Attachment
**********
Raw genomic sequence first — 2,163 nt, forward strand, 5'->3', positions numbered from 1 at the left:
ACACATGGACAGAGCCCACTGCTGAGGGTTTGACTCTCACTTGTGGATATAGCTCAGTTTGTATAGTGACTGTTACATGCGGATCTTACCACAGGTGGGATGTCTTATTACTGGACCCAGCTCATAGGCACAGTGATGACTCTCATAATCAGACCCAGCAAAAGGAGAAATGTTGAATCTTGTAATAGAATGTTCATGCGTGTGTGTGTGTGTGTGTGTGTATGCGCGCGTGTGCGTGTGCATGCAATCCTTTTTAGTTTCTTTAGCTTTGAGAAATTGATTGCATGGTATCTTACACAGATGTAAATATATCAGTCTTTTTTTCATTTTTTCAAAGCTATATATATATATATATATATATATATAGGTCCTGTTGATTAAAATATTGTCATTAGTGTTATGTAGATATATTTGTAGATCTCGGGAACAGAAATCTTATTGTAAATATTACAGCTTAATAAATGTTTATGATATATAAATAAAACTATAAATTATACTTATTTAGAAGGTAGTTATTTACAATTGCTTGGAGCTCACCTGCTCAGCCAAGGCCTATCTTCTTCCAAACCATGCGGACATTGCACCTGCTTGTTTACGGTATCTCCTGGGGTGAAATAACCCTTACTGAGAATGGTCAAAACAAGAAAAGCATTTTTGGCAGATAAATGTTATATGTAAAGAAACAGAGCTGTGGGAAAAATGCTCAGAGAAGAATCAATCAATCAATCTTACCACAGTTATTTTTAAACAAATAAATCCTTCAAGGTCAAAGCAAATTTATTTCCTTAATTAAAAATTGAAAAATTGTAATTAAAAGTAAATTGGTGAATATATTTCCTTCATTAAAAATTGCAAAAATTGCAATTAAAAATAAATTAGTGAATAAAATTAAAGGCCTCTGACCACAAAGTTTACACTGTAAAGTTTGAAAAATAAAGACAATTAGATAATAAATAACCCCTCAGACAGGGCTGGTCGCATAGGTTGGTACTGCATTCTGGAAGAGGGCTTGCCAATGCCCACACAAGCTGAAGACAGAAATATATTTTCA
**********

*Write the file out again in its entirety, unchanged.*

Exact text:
Raw genomic sequence first — 2,163 nt, forward strand, 5'->3', positions numbered from 1 at the left:
ACACATGGACAGAGCCCACTGCTGAGGGTTTGACTCTCACTTGTGGATATAGCTCAGTTTGTATAGTGACTGTTACATGCGGATCTTACCACAGGTGGGATGTCTTATTACTGGACCCAGCTCATAGGCACAGTGATGACTCTCATAATCAGACCCAGCAAAAGGAGAAATGTTGAATCTTGTAATAGAATGTTCATGCGTGTGTGTGTGTGTGTGTGTGTATGCGCGCGTGTGCGTGTGCATGCAATCCTTTTTAGTTTCTTTAGCTTTGAGAAATTGATTGCATGGTATCTTACACAGATGTAAATATATCAGTCTTTTTTTCATTTTTTCAAAGCTATATATATATATATATATATATATATAGGTCCTGTTGATTAAAATATTGTCATTAGTGTTATGTAGATATATTTGTAGATCTCGGGAACAGAAATCTTATTGTAAATATTACAGCTTAATAAATGTTTATGATATATAAATAAAACTATAAATTATACTTATTTAGAAGGTAGTTATTTACAATTGCTTGGAGCTCACCTGCTCAGCCAAGGCCTATCTTCTTCCAAACCATGCGGACATTGCACCTGCTTGTTTACGGTATCTCCTGGGGTGAAATAACCCTTACTGAGAATGGTCAAAACAAGAAAAGCATTTTTGGCAGATAAATGTTATATGTAAAGAAACAGAGCTGTGGGAAAAATGCTCAGAGAAGAATCAATCAATCAATCTTACCACAGTTATTTTTAAACAAATAAATCCTTCAAGGTCAAAGCAAATTTATTTCCTTAATTAAAAATTGAAAAATTGTAATTAAAAGTAAATTGGTGAATATATTTCCTTCATTAAAAATTGCAAAAATTGCAATTAAAAATAAATTAGTGAATAAAATTAAAGGCCTCTGACCACAAAGTTTACACTGTAAAGTTTGAAAAATAAAGACAATTAGATAATAAATAACCCCTCAGACAGGGCTGGTCGCATAGGTTGGTACTGCATTCTGGAAGAGGGCTTGCCAATGCCCACACAAGCTGAAGACAGAAATATATTTTCA